It's January, normally the bleak midwinter for this part of the country, and therefore a perfect time to talk about...pumpkins.
"Pumpkins?" you ask. "MOE, don't you know that the season for pumpkins is long past?"
Why, yes. Yes, I do.
But, then there's this:
We bought these pumpkins two weeks before Halloween. That's right. We've had them for nearly three months now. They not only survived Halloween, but they also survived Thanksgiving, Christmas, and New Years. They even survived the great blizzard of 2012.
And I suppose this is exactly what I deserve for trying to avoid carving them. As you know from my post from way back when about dyeing Easter eggs (link), I'm not the best cultural attaché when it comes to the messy traditions.
In fact, in the nearly 13 years Ren and I have been married, we've only carved pumpkins three times. Once because it was Ren and Big Sissy's first Halloween in the US, once because we were at a party and everyone else was doing it, and once three years ago, our first year living back in the States when Sky and Pink P were old enough to appreciate it.
The last pumpkin carving produced this:
Impressive for a guy who'd only carved two other pumpkins in his life.
Our friendly pumpkin lasted less than 24 hours before someone smashed it in the road in front of our house. Sky took it so well (link) I hesitated to repeat the crushing pumpkin crushing two years in a row. Then we had another kid and Ren's back went south, and somehow no one mentioned carving a pumpkin.
That is until this last Halloween. This time Sky and Pink wanted pumpkins and they wanted to carve them.
"Shouldn't we draw faces on them instead?" I offered, lamely, hoping they would choose the easier way out.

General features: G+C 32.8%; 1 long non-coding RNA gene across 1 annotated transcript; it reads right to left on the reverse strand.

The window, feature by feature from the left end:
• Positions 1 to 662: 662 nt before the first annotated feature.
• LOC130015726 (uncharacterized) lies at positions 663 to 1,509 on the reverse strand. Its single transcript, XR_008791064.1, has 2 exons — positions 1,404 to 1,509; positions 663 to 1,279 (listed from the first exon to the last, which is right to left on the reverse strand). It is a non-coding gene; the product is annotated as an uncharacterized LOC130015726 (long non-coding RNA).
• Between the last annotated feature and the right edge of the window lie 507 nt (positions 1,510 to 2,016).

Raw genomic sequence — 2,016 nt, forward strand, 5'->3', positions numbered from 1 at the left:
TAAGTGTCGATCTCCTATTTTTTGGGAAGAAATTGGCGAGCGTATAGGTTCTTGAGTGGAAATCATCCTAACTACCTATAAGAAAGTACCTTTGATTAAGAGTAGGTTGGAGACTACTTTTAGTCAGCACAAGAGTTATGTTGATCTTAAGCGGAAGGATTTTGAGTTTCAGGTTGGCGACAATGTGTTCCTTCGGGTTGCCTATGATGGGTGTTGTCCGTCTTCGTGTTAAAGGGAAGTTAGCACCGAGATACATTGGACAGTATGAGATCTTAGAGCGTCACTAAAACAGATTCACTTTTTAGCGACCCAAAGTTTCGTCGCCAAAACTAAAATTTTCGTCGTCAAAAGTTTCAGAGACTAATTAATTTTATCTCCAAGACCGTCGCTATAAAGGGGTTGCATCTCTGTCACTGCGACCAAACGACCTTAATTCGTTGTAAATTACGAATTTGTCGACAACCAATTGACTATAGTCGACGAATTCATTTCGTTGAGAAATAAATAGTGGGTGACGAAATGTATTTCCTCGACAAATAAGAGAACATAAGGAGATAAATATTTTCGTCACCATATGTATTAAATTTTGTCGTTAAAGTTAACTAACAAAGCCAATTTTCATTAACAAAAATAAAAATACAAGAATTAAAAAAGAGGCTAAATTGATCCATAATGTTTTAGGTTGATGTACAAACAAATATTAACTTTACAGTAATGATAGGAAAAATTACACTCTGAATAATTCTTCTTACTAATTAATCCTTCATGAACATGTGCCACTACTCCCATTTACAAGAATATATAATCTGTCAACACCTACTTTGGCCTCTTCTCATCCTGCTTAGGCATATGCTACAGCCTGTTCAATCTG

"Nah, if we do that, they'll look terrible," Sky reasoned.
"I want to cut out faces and put a candle in them!" Pink P chimed in.
"But if we carve them. They'll rot quicker," I explained, reminding them of the moldy pumpkins we'd seen at a friend's house. A dirty trick, I know. I mean, who likes moldy pumpkins?
No one, that's who.
For days, the conversation was at an impasse. Then we got busy and went trick-or-treating, celebrated birthdays, had a skating party, wrote letters to Santa, and generally forgot about the pumpkins.
And, now, three months later, there they sit on the back porch. As permanent reminders of my bad parenting. Of my failure to embrace the hokey, messy traditions that should be a part of every kid's childhood.
And, as logistical challenges. After all, I promised the kids the pumpkins would last longer if we didn't carve them, so now I can't even throw them out. And it's way too late in the season to sit them on the front porch and hope someone will smash them. At this rate, these darn pumpkins may well become family.
Anyone know how long it takes a pumpkin to decompose naturally?